Founder's bio... Her story in her own words

Originally published November 23, 2022

Hi, my name is Kirsten VanderJagt and this is my story.

Both my mother and father were homeless while addicted to drugs and alcohol. My father was an adopted child and an army veteran. My mother was wild and my perception is that no one expected much of her. Recovery homes failed them both, with the exception of the last one for my father when he was in his 50s. If you would try to imagine walking through the local park and seeing your mother in the bushes, or your father huddled in the cold stairwell, and hurting for them, then you can almost understand my full motivation.

At the age of six, my parents got a divorce. Due to my mother’s lack of education, she was dependent upon others and a victim of domestic violence. This impacted our housing situation and left us kids with a perspective I wouldn't want to burden on any child.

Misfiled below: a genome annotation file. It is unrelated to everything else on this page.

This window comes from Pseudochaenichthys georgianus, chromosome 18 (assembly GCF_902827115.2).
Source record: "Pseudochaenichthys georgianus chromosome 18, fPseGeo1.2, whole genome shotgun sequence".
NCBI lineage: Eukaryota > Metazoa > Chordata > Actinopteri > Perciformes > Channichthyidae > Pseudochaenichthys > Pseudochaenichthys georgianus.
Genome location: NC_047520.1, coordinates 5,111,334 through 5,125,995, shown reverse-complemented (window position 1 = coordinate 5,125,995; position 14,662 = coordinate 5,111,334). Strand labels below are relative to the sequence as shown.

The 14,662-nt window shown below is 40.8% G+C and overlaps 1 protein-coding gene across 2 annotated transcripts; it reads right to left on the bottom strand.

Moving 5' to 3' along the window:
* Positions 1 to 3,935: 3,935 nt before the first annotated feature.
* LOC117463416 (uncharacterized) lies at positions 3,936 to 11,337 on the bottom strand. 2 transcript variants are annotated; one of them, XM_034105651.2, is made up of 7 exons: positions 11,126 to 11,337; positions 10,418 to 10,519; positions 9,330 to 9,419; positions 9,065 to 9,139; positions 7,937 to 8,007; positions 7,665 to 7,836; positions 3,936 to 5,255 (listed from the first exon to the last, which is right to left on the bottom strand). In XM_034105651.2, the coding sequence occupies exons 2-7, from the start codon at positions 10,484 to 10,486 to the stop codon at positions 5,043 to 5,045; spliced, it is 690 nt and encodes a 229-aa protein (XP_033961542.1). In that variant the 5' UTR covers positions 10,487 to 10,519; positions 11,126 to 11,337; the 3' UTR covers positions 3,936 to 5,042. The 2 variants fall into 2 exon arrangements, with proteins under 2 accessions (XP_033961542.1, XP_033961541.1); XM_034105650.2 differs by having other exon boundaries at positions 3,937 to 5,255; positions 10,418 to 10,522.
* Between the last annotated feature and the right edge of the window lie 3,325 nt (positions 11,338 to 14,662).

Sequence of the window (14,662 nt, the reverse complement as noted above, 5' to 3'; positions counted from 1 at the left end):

Because my parents moved so often, I went to a dozen schools. I went to four schools in sixth grade alone. When I was 12, I was placed in the care of my aunt. Living with my aunt was up and down but at least I had a warm bed and a cousin to confide in. My two brothers were rehomed at ages 13 and six to live with our grandmother. Unfortunately, I have no contact with my older brother.

Our mom died when my younger brother was 16. She was homeless and hit by a car. Soon after he dropped out of school and started drinking. Sometime later our father passed away and my little brother became homeless. He didn't have a unit to call his own or many fun sober friends in his daily life. He stayed in Oxford houses and leaderless homes until he was stabbed, while he was asleep. Human trafficking also came to light around this same time, which is too much to get into here.

You see, each shelter and each operator sets the tone for a home. The day-to-day of who is inside and their policies are important. The details matter. Does the operator let everyone in, despite their background, or do they consider the impact another person may have on the recovery of someone else? Who is the operator and what is their background? What is their code of ethics? Do they do a background check on volunteers and residents or are their houses intended for violent offenders? How long is their program? There are houses specifically designed for certain populations.